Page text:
In our reading of the Gospel of Matthew we continue to hear of incidents during the ministry of Jesus in Jerusalem in the time leading up to his death and resurrection. There is an atmosphere of foreboding. There are plots to trap Jesus in order to bring charges against him. Jesus repeatedly reprimands the Jewish leaders for their unwillingness to listen to him.
The Pharisees attempt to ‘trap Jesus in what he said’. The issue is that of the rightness of paying taxes. Palestine was under the rule of the Roman empire. Was it right to pay taxes to this pagan power machine? The question is like those asked of politicians and church leaders today to try to get them to give simple answers to complex questions. Jesus throws the question back to the questioners. He knows that the intention is to catch him out and does not engage in any debate.
Jesus’ response is: ‘Give to Caesar what belongs to Caesar, and to God what belongs to God.’ As Christians we cannot cut ourselves off from the affairs of the world, but we should never compromise our beliefs and values. Our decisions and our loyalties must be decided by what furthers the ‘common good’.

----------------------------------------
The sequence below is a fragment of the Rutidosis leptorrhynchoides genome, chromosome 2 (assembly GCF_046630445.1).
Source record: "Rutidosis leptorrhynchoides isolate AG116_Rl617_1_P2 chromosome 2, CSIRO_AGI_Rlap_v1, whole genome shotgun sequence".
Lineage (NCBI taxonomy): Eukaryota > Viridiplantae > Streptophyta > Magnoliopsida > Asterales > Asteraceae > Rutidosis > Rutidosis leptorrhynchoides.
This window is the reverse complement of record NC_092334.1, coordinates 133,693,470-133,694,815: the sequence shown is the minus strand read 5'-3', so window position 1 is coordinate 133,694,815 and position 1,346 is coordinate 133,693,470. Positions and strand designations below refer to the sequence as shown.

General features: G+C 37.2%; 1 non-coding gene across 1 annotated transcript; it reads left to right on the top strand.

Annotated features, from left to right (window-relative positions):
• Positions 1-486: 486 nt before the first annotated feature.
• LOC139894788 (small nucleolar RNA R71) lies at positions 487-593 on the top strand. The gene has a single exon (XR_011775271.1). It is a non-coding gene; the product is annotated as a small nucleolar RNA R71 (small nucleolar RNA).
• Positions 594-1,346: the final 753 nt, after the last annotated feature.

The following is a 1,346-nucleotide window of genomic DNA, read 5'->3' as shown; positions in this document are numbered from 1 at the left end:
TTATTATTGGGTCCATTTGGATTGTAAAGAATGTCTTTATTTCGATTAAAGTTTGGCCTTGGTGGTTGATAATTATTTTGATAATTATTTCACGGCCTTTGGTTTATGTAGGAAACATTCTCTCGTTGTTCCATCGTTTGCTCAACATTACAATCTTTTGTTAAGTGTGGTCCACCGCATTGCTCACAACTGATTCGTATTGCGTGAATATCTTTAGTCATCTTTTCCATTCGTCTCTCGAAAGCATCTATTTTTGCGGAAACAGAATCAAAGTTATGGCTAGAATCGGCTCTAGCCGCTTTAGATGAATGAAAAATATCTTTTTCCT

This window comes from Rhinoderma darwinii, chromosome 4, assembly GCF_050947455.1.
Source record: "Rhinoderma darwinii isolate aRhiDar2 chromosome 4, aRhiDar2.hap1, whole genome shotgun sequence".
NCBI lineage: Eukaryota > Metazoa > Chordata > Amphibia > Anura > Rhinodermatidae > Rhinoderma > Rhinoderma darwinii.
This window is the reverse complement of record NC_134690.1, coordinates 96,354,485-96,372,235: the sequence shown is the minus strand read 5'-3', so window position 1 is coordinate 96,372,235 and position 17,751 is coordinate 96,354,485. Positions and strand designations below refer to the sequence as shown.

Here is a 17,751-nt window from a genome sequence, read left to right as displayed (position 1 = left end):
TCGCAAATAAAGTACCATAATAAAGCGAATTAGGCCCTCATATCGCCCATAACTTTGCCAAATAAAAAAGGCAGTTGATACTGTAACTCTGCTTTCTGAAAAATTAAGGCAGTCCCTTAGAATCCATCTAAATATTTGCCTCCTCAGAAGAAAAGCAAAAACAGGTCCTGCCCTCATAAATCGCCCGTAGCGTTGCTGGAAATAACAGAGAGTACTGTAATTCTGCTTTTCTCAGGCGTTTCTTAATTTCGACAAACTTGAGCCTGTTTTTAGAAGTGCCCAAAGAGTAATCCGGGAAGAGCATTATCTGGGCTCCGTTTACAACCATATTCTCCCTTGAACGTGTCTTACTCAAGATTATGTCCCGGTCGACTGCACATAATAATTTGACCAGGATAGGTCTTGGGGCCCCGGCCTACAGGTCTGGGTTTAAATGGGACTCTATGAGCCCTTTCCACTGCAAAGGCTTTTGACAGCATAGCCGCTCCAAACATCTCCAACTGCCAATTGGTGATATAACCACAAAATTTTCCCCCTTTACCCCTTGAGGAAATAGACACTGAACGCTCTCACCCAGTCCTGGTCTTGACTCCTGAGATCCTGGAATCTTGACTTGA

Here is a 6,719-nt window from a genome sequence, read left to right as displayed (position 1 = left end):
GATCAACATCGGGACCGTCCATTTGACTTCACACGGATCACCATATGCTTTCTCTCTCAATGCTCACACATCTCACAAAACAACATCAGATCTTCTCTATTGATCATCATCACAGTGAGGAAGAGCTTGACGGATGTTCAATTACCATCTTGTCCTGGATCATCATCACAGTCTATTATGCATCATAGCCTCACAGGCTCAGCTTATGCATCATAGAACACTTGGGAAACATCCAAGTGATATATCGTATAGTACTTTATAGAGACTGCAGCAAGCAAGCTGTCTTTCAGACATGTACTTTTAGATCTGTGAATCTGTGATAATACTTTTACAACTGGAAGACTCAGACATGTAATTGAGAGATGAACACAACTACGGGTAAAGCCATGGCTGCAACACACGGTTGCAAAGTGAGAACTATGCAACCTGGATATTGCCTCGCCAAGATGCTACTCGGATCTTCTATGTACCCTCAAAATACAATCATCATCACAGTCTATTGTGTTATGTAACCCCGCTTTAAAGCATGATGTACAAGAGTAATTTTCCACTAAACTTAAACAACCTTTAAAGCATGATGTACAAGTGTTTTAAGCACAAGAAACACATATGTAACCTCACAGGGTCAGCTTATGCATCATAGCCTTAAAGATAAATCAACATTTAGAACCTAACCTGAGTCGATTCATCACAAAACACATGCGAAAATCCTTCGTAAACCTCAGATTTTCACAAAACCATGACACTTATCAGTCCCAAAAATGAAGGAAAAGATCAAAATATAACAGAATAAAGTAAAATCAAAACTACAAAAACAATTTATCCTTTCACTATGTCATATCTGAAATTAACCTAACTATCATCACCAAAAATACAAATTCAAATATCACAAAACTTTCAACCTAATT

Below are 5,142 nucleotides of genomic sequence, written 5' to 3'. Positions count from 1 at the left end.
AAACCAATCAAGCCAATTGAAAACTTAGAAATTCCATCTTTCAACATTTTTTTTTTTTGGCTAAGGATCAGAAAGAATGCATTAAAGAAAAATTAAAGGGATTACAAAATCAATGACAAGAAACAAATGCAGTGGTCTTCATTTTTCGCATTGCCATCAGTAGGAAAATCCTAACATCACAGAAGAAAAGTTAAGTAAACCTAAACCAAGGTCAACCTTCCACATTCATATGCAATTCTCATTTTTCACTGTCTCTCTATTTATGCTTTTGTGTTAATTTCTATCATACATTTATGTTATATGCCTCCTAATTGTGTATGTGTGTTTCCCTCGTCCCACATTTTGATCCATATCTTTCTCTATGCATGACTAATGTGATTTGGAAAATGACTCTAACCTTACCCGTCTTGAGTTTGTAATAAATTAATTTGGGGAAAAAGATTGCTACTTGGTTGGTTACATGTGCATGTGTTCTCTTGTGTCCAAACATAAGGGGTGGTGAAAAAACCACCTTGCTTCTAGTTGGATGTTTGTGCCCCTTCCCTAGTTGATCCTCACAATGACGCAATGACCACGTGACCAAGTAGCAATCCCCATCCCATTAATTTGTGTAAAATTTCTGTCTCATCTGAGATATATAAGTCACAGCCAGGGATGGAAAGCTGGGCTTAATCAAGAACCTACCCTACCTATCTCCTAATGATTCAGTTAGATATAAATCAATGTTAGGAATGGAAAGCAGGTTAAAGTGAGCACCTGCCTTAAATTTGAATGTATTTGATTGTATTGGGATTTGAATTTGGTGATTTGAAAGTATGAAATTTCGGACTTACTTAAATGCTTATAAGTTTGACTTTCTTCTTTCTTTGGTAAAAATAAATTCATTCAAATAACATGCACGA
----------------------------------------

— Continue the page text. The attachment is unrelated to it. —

Today we begin to read from the earliest letter of St Paul in the New Testament, the first letter to the Thessalonians. Paul assures the community that he remembers them in his prayers. The unity of the church, made up of local communities, is built up above all through prayer. Paul goes on to praise the people of this community for their active faith, their works of love and their perseverance in hope. The impact of the good news on them has been dramatic. The Holy Spirit has transformed their lives.
Do I have the patience to reflect on complex questions so that my actions may be for the good of all?
Am I willing to listen to the teaching of Jesus, especially when my actions are challenged?
We pray that we may always show honesty and truth in our dealings with others.
We pray that our lives will be full of faith, hope and love.